Jordan’s Hope for Recovery, a local nonprofit that provides support for people dealing with drug addiction, will dissolve by the end of January.
Kerry Strickland started the organization in 2016, after her son, Jordan, died from a heroin overdose in Los Angeles in 2015. The nonprofit grew into a source of education and outreach in Clatsop County and received statewide recognition.
“We want to thank the many volunteers, partners and donors who have helped us perform the important work we have done over the past four years,” Strickland said in a statement. “Together we have worked to help those who struggle with substance use disorders and their families, connecting people to resources, providing lifesaving naloxone and encouraging HOPE.
“I personally want to thank the many wonderful people who worked diligently with me to honor the memory of my son Jordan by helping others. It has been an emotional and rewarding journey and I know that together we have made a difference. For those who are still struggling please reach out for help and know that you are never alone.”
Jordan’s Hope collaborated with the county’s public health department to launch a needle exchange program in 2017.
The nonprofit distributes naloxone to help save people from overdoses, and the public health department provides needle exchange to help prevent the spread of disease.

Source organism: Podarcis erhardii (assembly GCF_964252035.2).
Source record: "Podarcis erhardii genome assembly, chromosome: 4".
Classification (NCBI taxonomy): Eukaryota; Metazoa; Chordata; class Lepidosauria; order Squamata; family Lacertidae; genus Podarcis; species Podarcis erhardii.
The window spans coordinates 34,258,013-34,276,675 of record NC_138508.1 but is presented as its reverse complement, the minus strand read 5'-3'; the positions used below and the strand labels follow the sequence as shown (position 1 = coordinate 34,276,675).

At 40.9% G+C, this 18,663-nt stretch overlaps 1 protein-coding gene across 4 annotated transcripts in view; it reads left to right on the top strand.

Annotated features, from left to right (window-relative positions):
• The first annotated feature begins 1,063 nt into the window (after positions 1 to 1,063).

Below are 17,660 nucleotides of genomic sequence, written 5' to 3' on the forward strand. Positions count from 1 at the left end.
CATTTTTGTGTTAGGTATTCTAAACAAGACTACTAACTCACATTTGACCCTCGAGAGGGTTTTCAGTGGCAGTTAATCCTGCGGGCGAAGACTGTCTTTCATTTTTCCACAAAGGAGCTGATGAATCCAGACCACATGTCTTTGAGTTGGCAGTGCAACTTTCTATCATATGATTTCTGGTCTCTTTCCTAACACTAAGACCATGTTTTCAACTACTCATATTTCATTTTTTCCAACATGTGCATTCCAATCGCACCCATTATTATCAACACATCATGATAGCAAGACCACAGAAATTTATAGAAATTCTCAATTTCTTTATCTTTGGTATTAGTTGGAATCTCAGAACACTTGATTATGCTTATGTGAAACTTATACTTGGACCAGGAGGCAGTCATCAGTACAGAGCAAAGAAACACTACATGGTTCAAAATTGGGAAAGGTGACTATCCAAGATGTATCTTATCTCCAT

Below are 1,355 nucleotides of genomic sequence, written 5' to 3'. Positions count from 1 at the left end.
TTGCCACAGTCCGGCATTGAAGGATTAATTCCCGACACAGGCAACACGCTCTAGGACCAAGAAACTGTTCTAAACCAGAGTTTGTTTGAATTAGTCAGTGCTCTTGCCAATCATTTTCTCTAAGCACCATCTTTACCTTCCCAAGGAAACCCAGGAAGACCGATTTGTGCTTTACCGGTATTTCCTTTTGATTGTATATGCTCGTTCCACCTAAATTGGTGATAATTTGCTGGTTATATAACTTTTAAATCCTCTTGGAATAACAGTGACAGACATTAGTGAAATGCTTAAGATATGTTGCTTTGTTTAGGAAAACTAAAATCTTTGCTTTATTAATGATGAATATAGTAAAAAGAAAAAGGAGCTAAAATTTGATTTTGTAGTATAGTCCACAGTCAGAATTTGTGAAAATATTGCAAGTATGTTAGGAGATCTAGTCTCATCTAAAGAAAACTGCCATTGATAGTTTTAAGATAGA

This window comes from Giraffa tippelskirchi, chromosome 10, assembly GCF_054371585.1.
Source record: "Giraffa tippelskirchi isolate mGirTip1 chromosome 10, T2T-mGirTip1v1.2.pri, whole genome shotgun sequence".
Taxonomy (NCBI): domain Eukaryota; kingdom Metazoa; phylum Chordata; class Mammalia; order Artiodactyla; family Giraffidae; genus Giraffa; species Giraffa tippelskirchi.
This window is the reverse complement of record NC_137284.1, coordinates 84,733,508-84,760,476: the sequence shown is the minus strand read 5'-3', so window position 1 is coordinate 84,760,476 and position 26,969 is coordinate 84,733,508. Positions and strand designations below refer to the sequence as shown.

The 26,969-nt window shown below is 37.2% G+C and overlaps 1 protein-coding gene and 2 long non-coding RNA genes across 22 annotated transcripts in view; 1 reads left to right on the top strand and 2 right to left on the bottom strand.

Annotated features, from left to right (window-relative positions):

Michael McNickle, the county’s public health director, said the harm reduction program has saved lives. They have distributed 586 naloxone kits, which have saved 91 people from overdose.
The county will continue to provide naloxone training and distribution.
“It won’t be easy, but we will continue to serve those suffering from addiction. Because of the shame and stigma associated with drug use, these people often suffer in shadows. Public health will work to improve the health of these people with the same level of compassion and care that Kerry did,” McNickle said in an email.
McNickle said Strickland was able to show that addiction affects everyday people. He believes every time she tells her son’s story, it breaks down the stereotypes associated with addiction and creates more understanding around the issue.
“We’ve had over 40 people go to recovery and they thank us for that,” he said.
“Those folk were going to use drugs regardless. What we’re trying to do is give them an opportunity, to meet them where they are and give them a way to get out and into recovery. And, in the meantime, try not to get a communicable disease by sharing needles, and saving yourself or one of the people you inject drugs with by doing naloxone distribution.”